It's been a crazy winter out West. A flip-flop in storm patterns has caused the typically moist Pacific Northwest to go dry while making "flood watch" a common phrase in the Southwest.
Scientists aren't surprised it happened, but the severity of the shift caught them off guard.
Winter storms pick up moisture as they travel across the Pacific Ocean, and they typically dump much of that moisture on places like Portland and Seattle, making Southern California and Arizona good places to putter around golf courses and lounge by pools.
This season, however, many storms have been deflected south by climate variations in the Eastern Pacific, including warmer water and persistent areas of high atmospheric pressure.
By the numbers
The February numbers mimic a pattern that goes back to December and has continued into March:
- Seattle received 1.2 inches of precipitation in February -- 29 percent of the average for the month.
- Los Angeles endured more than 11 inches of February rain, three times normal.
- Phoenix got 3 inches of precipitation last month -- nearly 400 percent of normal.
In Phoenix, a river that's been dry since 1999 has run bank-to-bank on several occasions this winter as officials released water from lakes swollen from the second wettest winter in the city since the 1940's.
Rain-induced mudslides have become common this winter in Southern California.
"The Eastern Tropical Pacific warmed and gave us El Nino-like conditions," explained Greg McCabe, a scientist with the U.S. Geological Survey (USGS). "When we have warm Eastern Tropical Pacific temperatures, the Northwest is dry."
In El Nino years, easterly tropical trade winds in the Pacific Ocean weaken and the waters along the Eastern Pacific Ocean become warmer. This warmer ocean water supplies both moisture and energy for huge thunderstorms, which feed moisture and wind energy into the upper atmosphere. Some of this moisture eventually dumps on the West Coast, creating severe winter storms.
Similar correlations between flood and drought have been observed on a global scale, between the Amazon and Congo rain forests.
Meteorologists had been predicting dry conditions in the Pacific Northwest and wet weather for the Southwest since early in the year. What surprised them was just how dry, and how wet, it got.
"I don't think we expected it to be this extreme," said Douglas LeComte, a meteorologist for the National Oceanic and Atmospheric Administration (NOAA). "I mean, Los Angeles has gotten twice as much rainfall as Portland."
In addition to being very dry, the storms that did hit the Pacific Northwest behaved abnormally. "The storms were warm - instead of having snow we got rain," LeComte told LiveScience.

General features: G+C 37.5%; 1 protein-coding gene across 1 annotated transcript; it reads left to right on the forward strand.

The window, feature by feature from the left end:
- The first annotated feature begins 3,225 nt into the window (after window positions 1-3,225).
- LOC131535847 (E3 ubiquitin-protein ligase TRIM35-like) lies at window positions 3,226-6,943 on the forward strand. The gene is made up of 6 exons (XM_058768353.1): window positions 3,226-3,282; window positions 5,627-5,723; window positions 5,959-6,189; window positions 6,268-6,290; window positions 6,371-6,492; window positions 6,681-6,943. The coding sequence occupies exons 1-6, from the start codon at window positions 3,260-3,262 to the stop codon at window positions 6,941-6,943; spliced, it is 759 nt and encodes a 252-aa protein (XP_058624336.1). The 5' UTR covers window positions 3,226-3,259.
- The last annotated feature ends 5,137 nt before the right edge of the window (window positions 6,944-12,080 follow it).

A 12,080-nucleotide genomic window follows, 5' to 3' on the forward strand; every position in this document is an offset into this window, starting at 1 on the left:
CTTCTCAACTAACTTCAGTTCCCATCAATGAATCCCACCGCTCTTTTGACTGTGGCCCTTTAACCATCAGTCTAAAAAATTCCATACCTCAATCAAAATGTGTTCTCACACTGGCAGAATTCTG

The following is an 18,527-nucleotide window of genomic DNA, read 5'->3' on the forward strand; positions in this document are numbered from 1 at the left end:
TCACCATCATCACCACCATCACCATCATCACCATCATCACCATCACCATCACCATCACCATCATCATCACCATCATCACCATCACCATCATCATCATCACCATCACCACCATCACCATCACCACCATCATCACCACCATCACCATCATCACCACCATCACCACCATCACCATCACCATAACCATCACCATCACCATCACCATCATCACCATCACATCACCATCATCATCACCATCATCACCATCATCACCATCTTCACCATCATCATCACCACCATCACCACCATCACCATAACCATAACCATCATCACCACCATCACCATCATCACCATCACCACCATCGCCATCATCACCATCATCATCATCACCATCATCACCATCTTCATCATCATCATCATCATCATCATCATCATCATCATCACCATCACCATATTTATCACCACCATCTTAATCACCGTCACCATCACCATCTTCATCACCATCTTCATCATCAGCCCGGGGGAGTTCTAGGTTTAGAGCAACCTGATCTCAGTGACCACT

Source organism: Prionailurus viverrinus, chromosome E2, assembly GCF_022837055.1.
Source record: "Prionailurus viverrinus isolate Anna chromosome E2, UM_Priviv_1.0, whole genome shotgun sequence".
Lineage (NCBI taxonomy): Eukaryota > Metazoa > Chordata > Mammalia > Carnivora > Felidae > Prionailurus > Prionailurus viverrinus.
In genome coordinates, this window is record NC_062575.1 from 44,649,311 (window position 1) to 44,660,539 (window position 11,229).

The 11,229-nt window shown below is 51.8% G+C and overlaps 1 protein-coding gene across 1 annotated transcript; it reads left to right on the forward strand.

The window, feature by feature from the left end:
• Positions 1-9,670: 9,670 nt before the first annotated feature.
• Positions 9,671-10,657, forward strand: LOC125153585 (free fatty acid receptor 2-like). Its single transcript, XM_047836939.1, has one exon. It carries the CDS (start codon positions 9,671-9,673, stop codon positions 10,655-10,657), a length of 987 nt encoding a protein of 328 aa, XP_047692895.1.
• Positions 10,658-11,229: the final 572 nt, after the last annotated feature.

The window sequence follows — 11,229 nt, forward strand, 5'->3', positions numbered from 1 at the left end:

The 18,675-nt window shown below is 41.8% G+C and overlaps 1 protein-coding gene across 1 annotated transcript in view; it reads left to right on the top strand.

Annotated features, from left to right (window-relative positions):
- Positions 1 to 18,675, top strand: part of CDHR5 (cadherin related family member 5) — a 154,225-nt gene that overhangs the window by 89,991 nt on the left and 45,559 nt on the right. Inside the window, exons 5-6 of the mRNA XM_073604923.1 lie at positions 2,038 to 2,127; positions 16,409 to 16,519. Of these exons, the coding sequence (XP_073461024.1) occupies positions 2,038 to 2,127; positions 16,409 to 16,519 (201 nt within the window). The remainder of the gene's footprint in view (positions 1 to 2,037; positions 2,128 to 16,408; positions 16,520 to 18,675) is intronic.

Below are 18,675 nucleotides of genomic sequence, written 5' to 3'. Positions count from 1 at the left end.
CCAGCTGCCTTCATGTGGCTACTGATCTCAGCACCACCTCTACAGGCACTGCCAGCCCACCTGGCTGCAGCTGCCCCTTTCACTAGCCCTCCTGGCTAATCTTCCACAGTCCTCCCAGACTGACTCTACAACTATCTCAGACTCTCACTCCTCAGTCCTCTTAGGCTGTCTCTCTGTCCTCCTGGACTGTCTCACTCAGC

More bad news
Snow is a natural water reservoir - it sits in the mountains during the wet winter months, then melts in spring and summer. Many communities rely on the spring melt to replenish reservoirs. This year's snowpack in the Northwest is the lowest in more than 20 years of record keeping.
"That spring snowpack is like money in the bank," said LeComte. "It accounts for 50-80 percent of the Western water reservoir. Even if you get a lot of rain it won't reverse the damage."
Because the Pacific Northwest is about to enter its dry season now, LeComte says there is little chance of making up the water deficit and expects the drought to continue at least until next fall.
The U.S. Seasonal Drought Outlook, released last week by NOAA, shows persisting drought in the Pacific Northwest through June. In the Southwest, by contrast, conditions are expected to continue lessening the effect of a decade-long drought.
Dry conditions create an elevated risk for forest fires in the Northwest this summer. And the news isn't all rosy in the Southwest. Fire danger is lower now, but the risk will rise again once the weather patterns return to normal, officials say. Plant life that will flourish with the extra water this season will die and dry up after the next dry spell, creating more dry wood than normal, setting the stage for forest-clearing blazes.
A study earlier this year found that the current Northwest drought is practically nothing compared to prolonged dry spells in the past. In fact throughout the West, historical droughts dwarf any that have occurred in modern times, according to a NOAA report released last year.
Meteorologists and drought specialists are working to create better techniques for predicting and preparing for droughts. But they're mindful of the one constant when it comes to weather:
"Drought prediction is pretty tough because conditions change so quickly," McCabe said.
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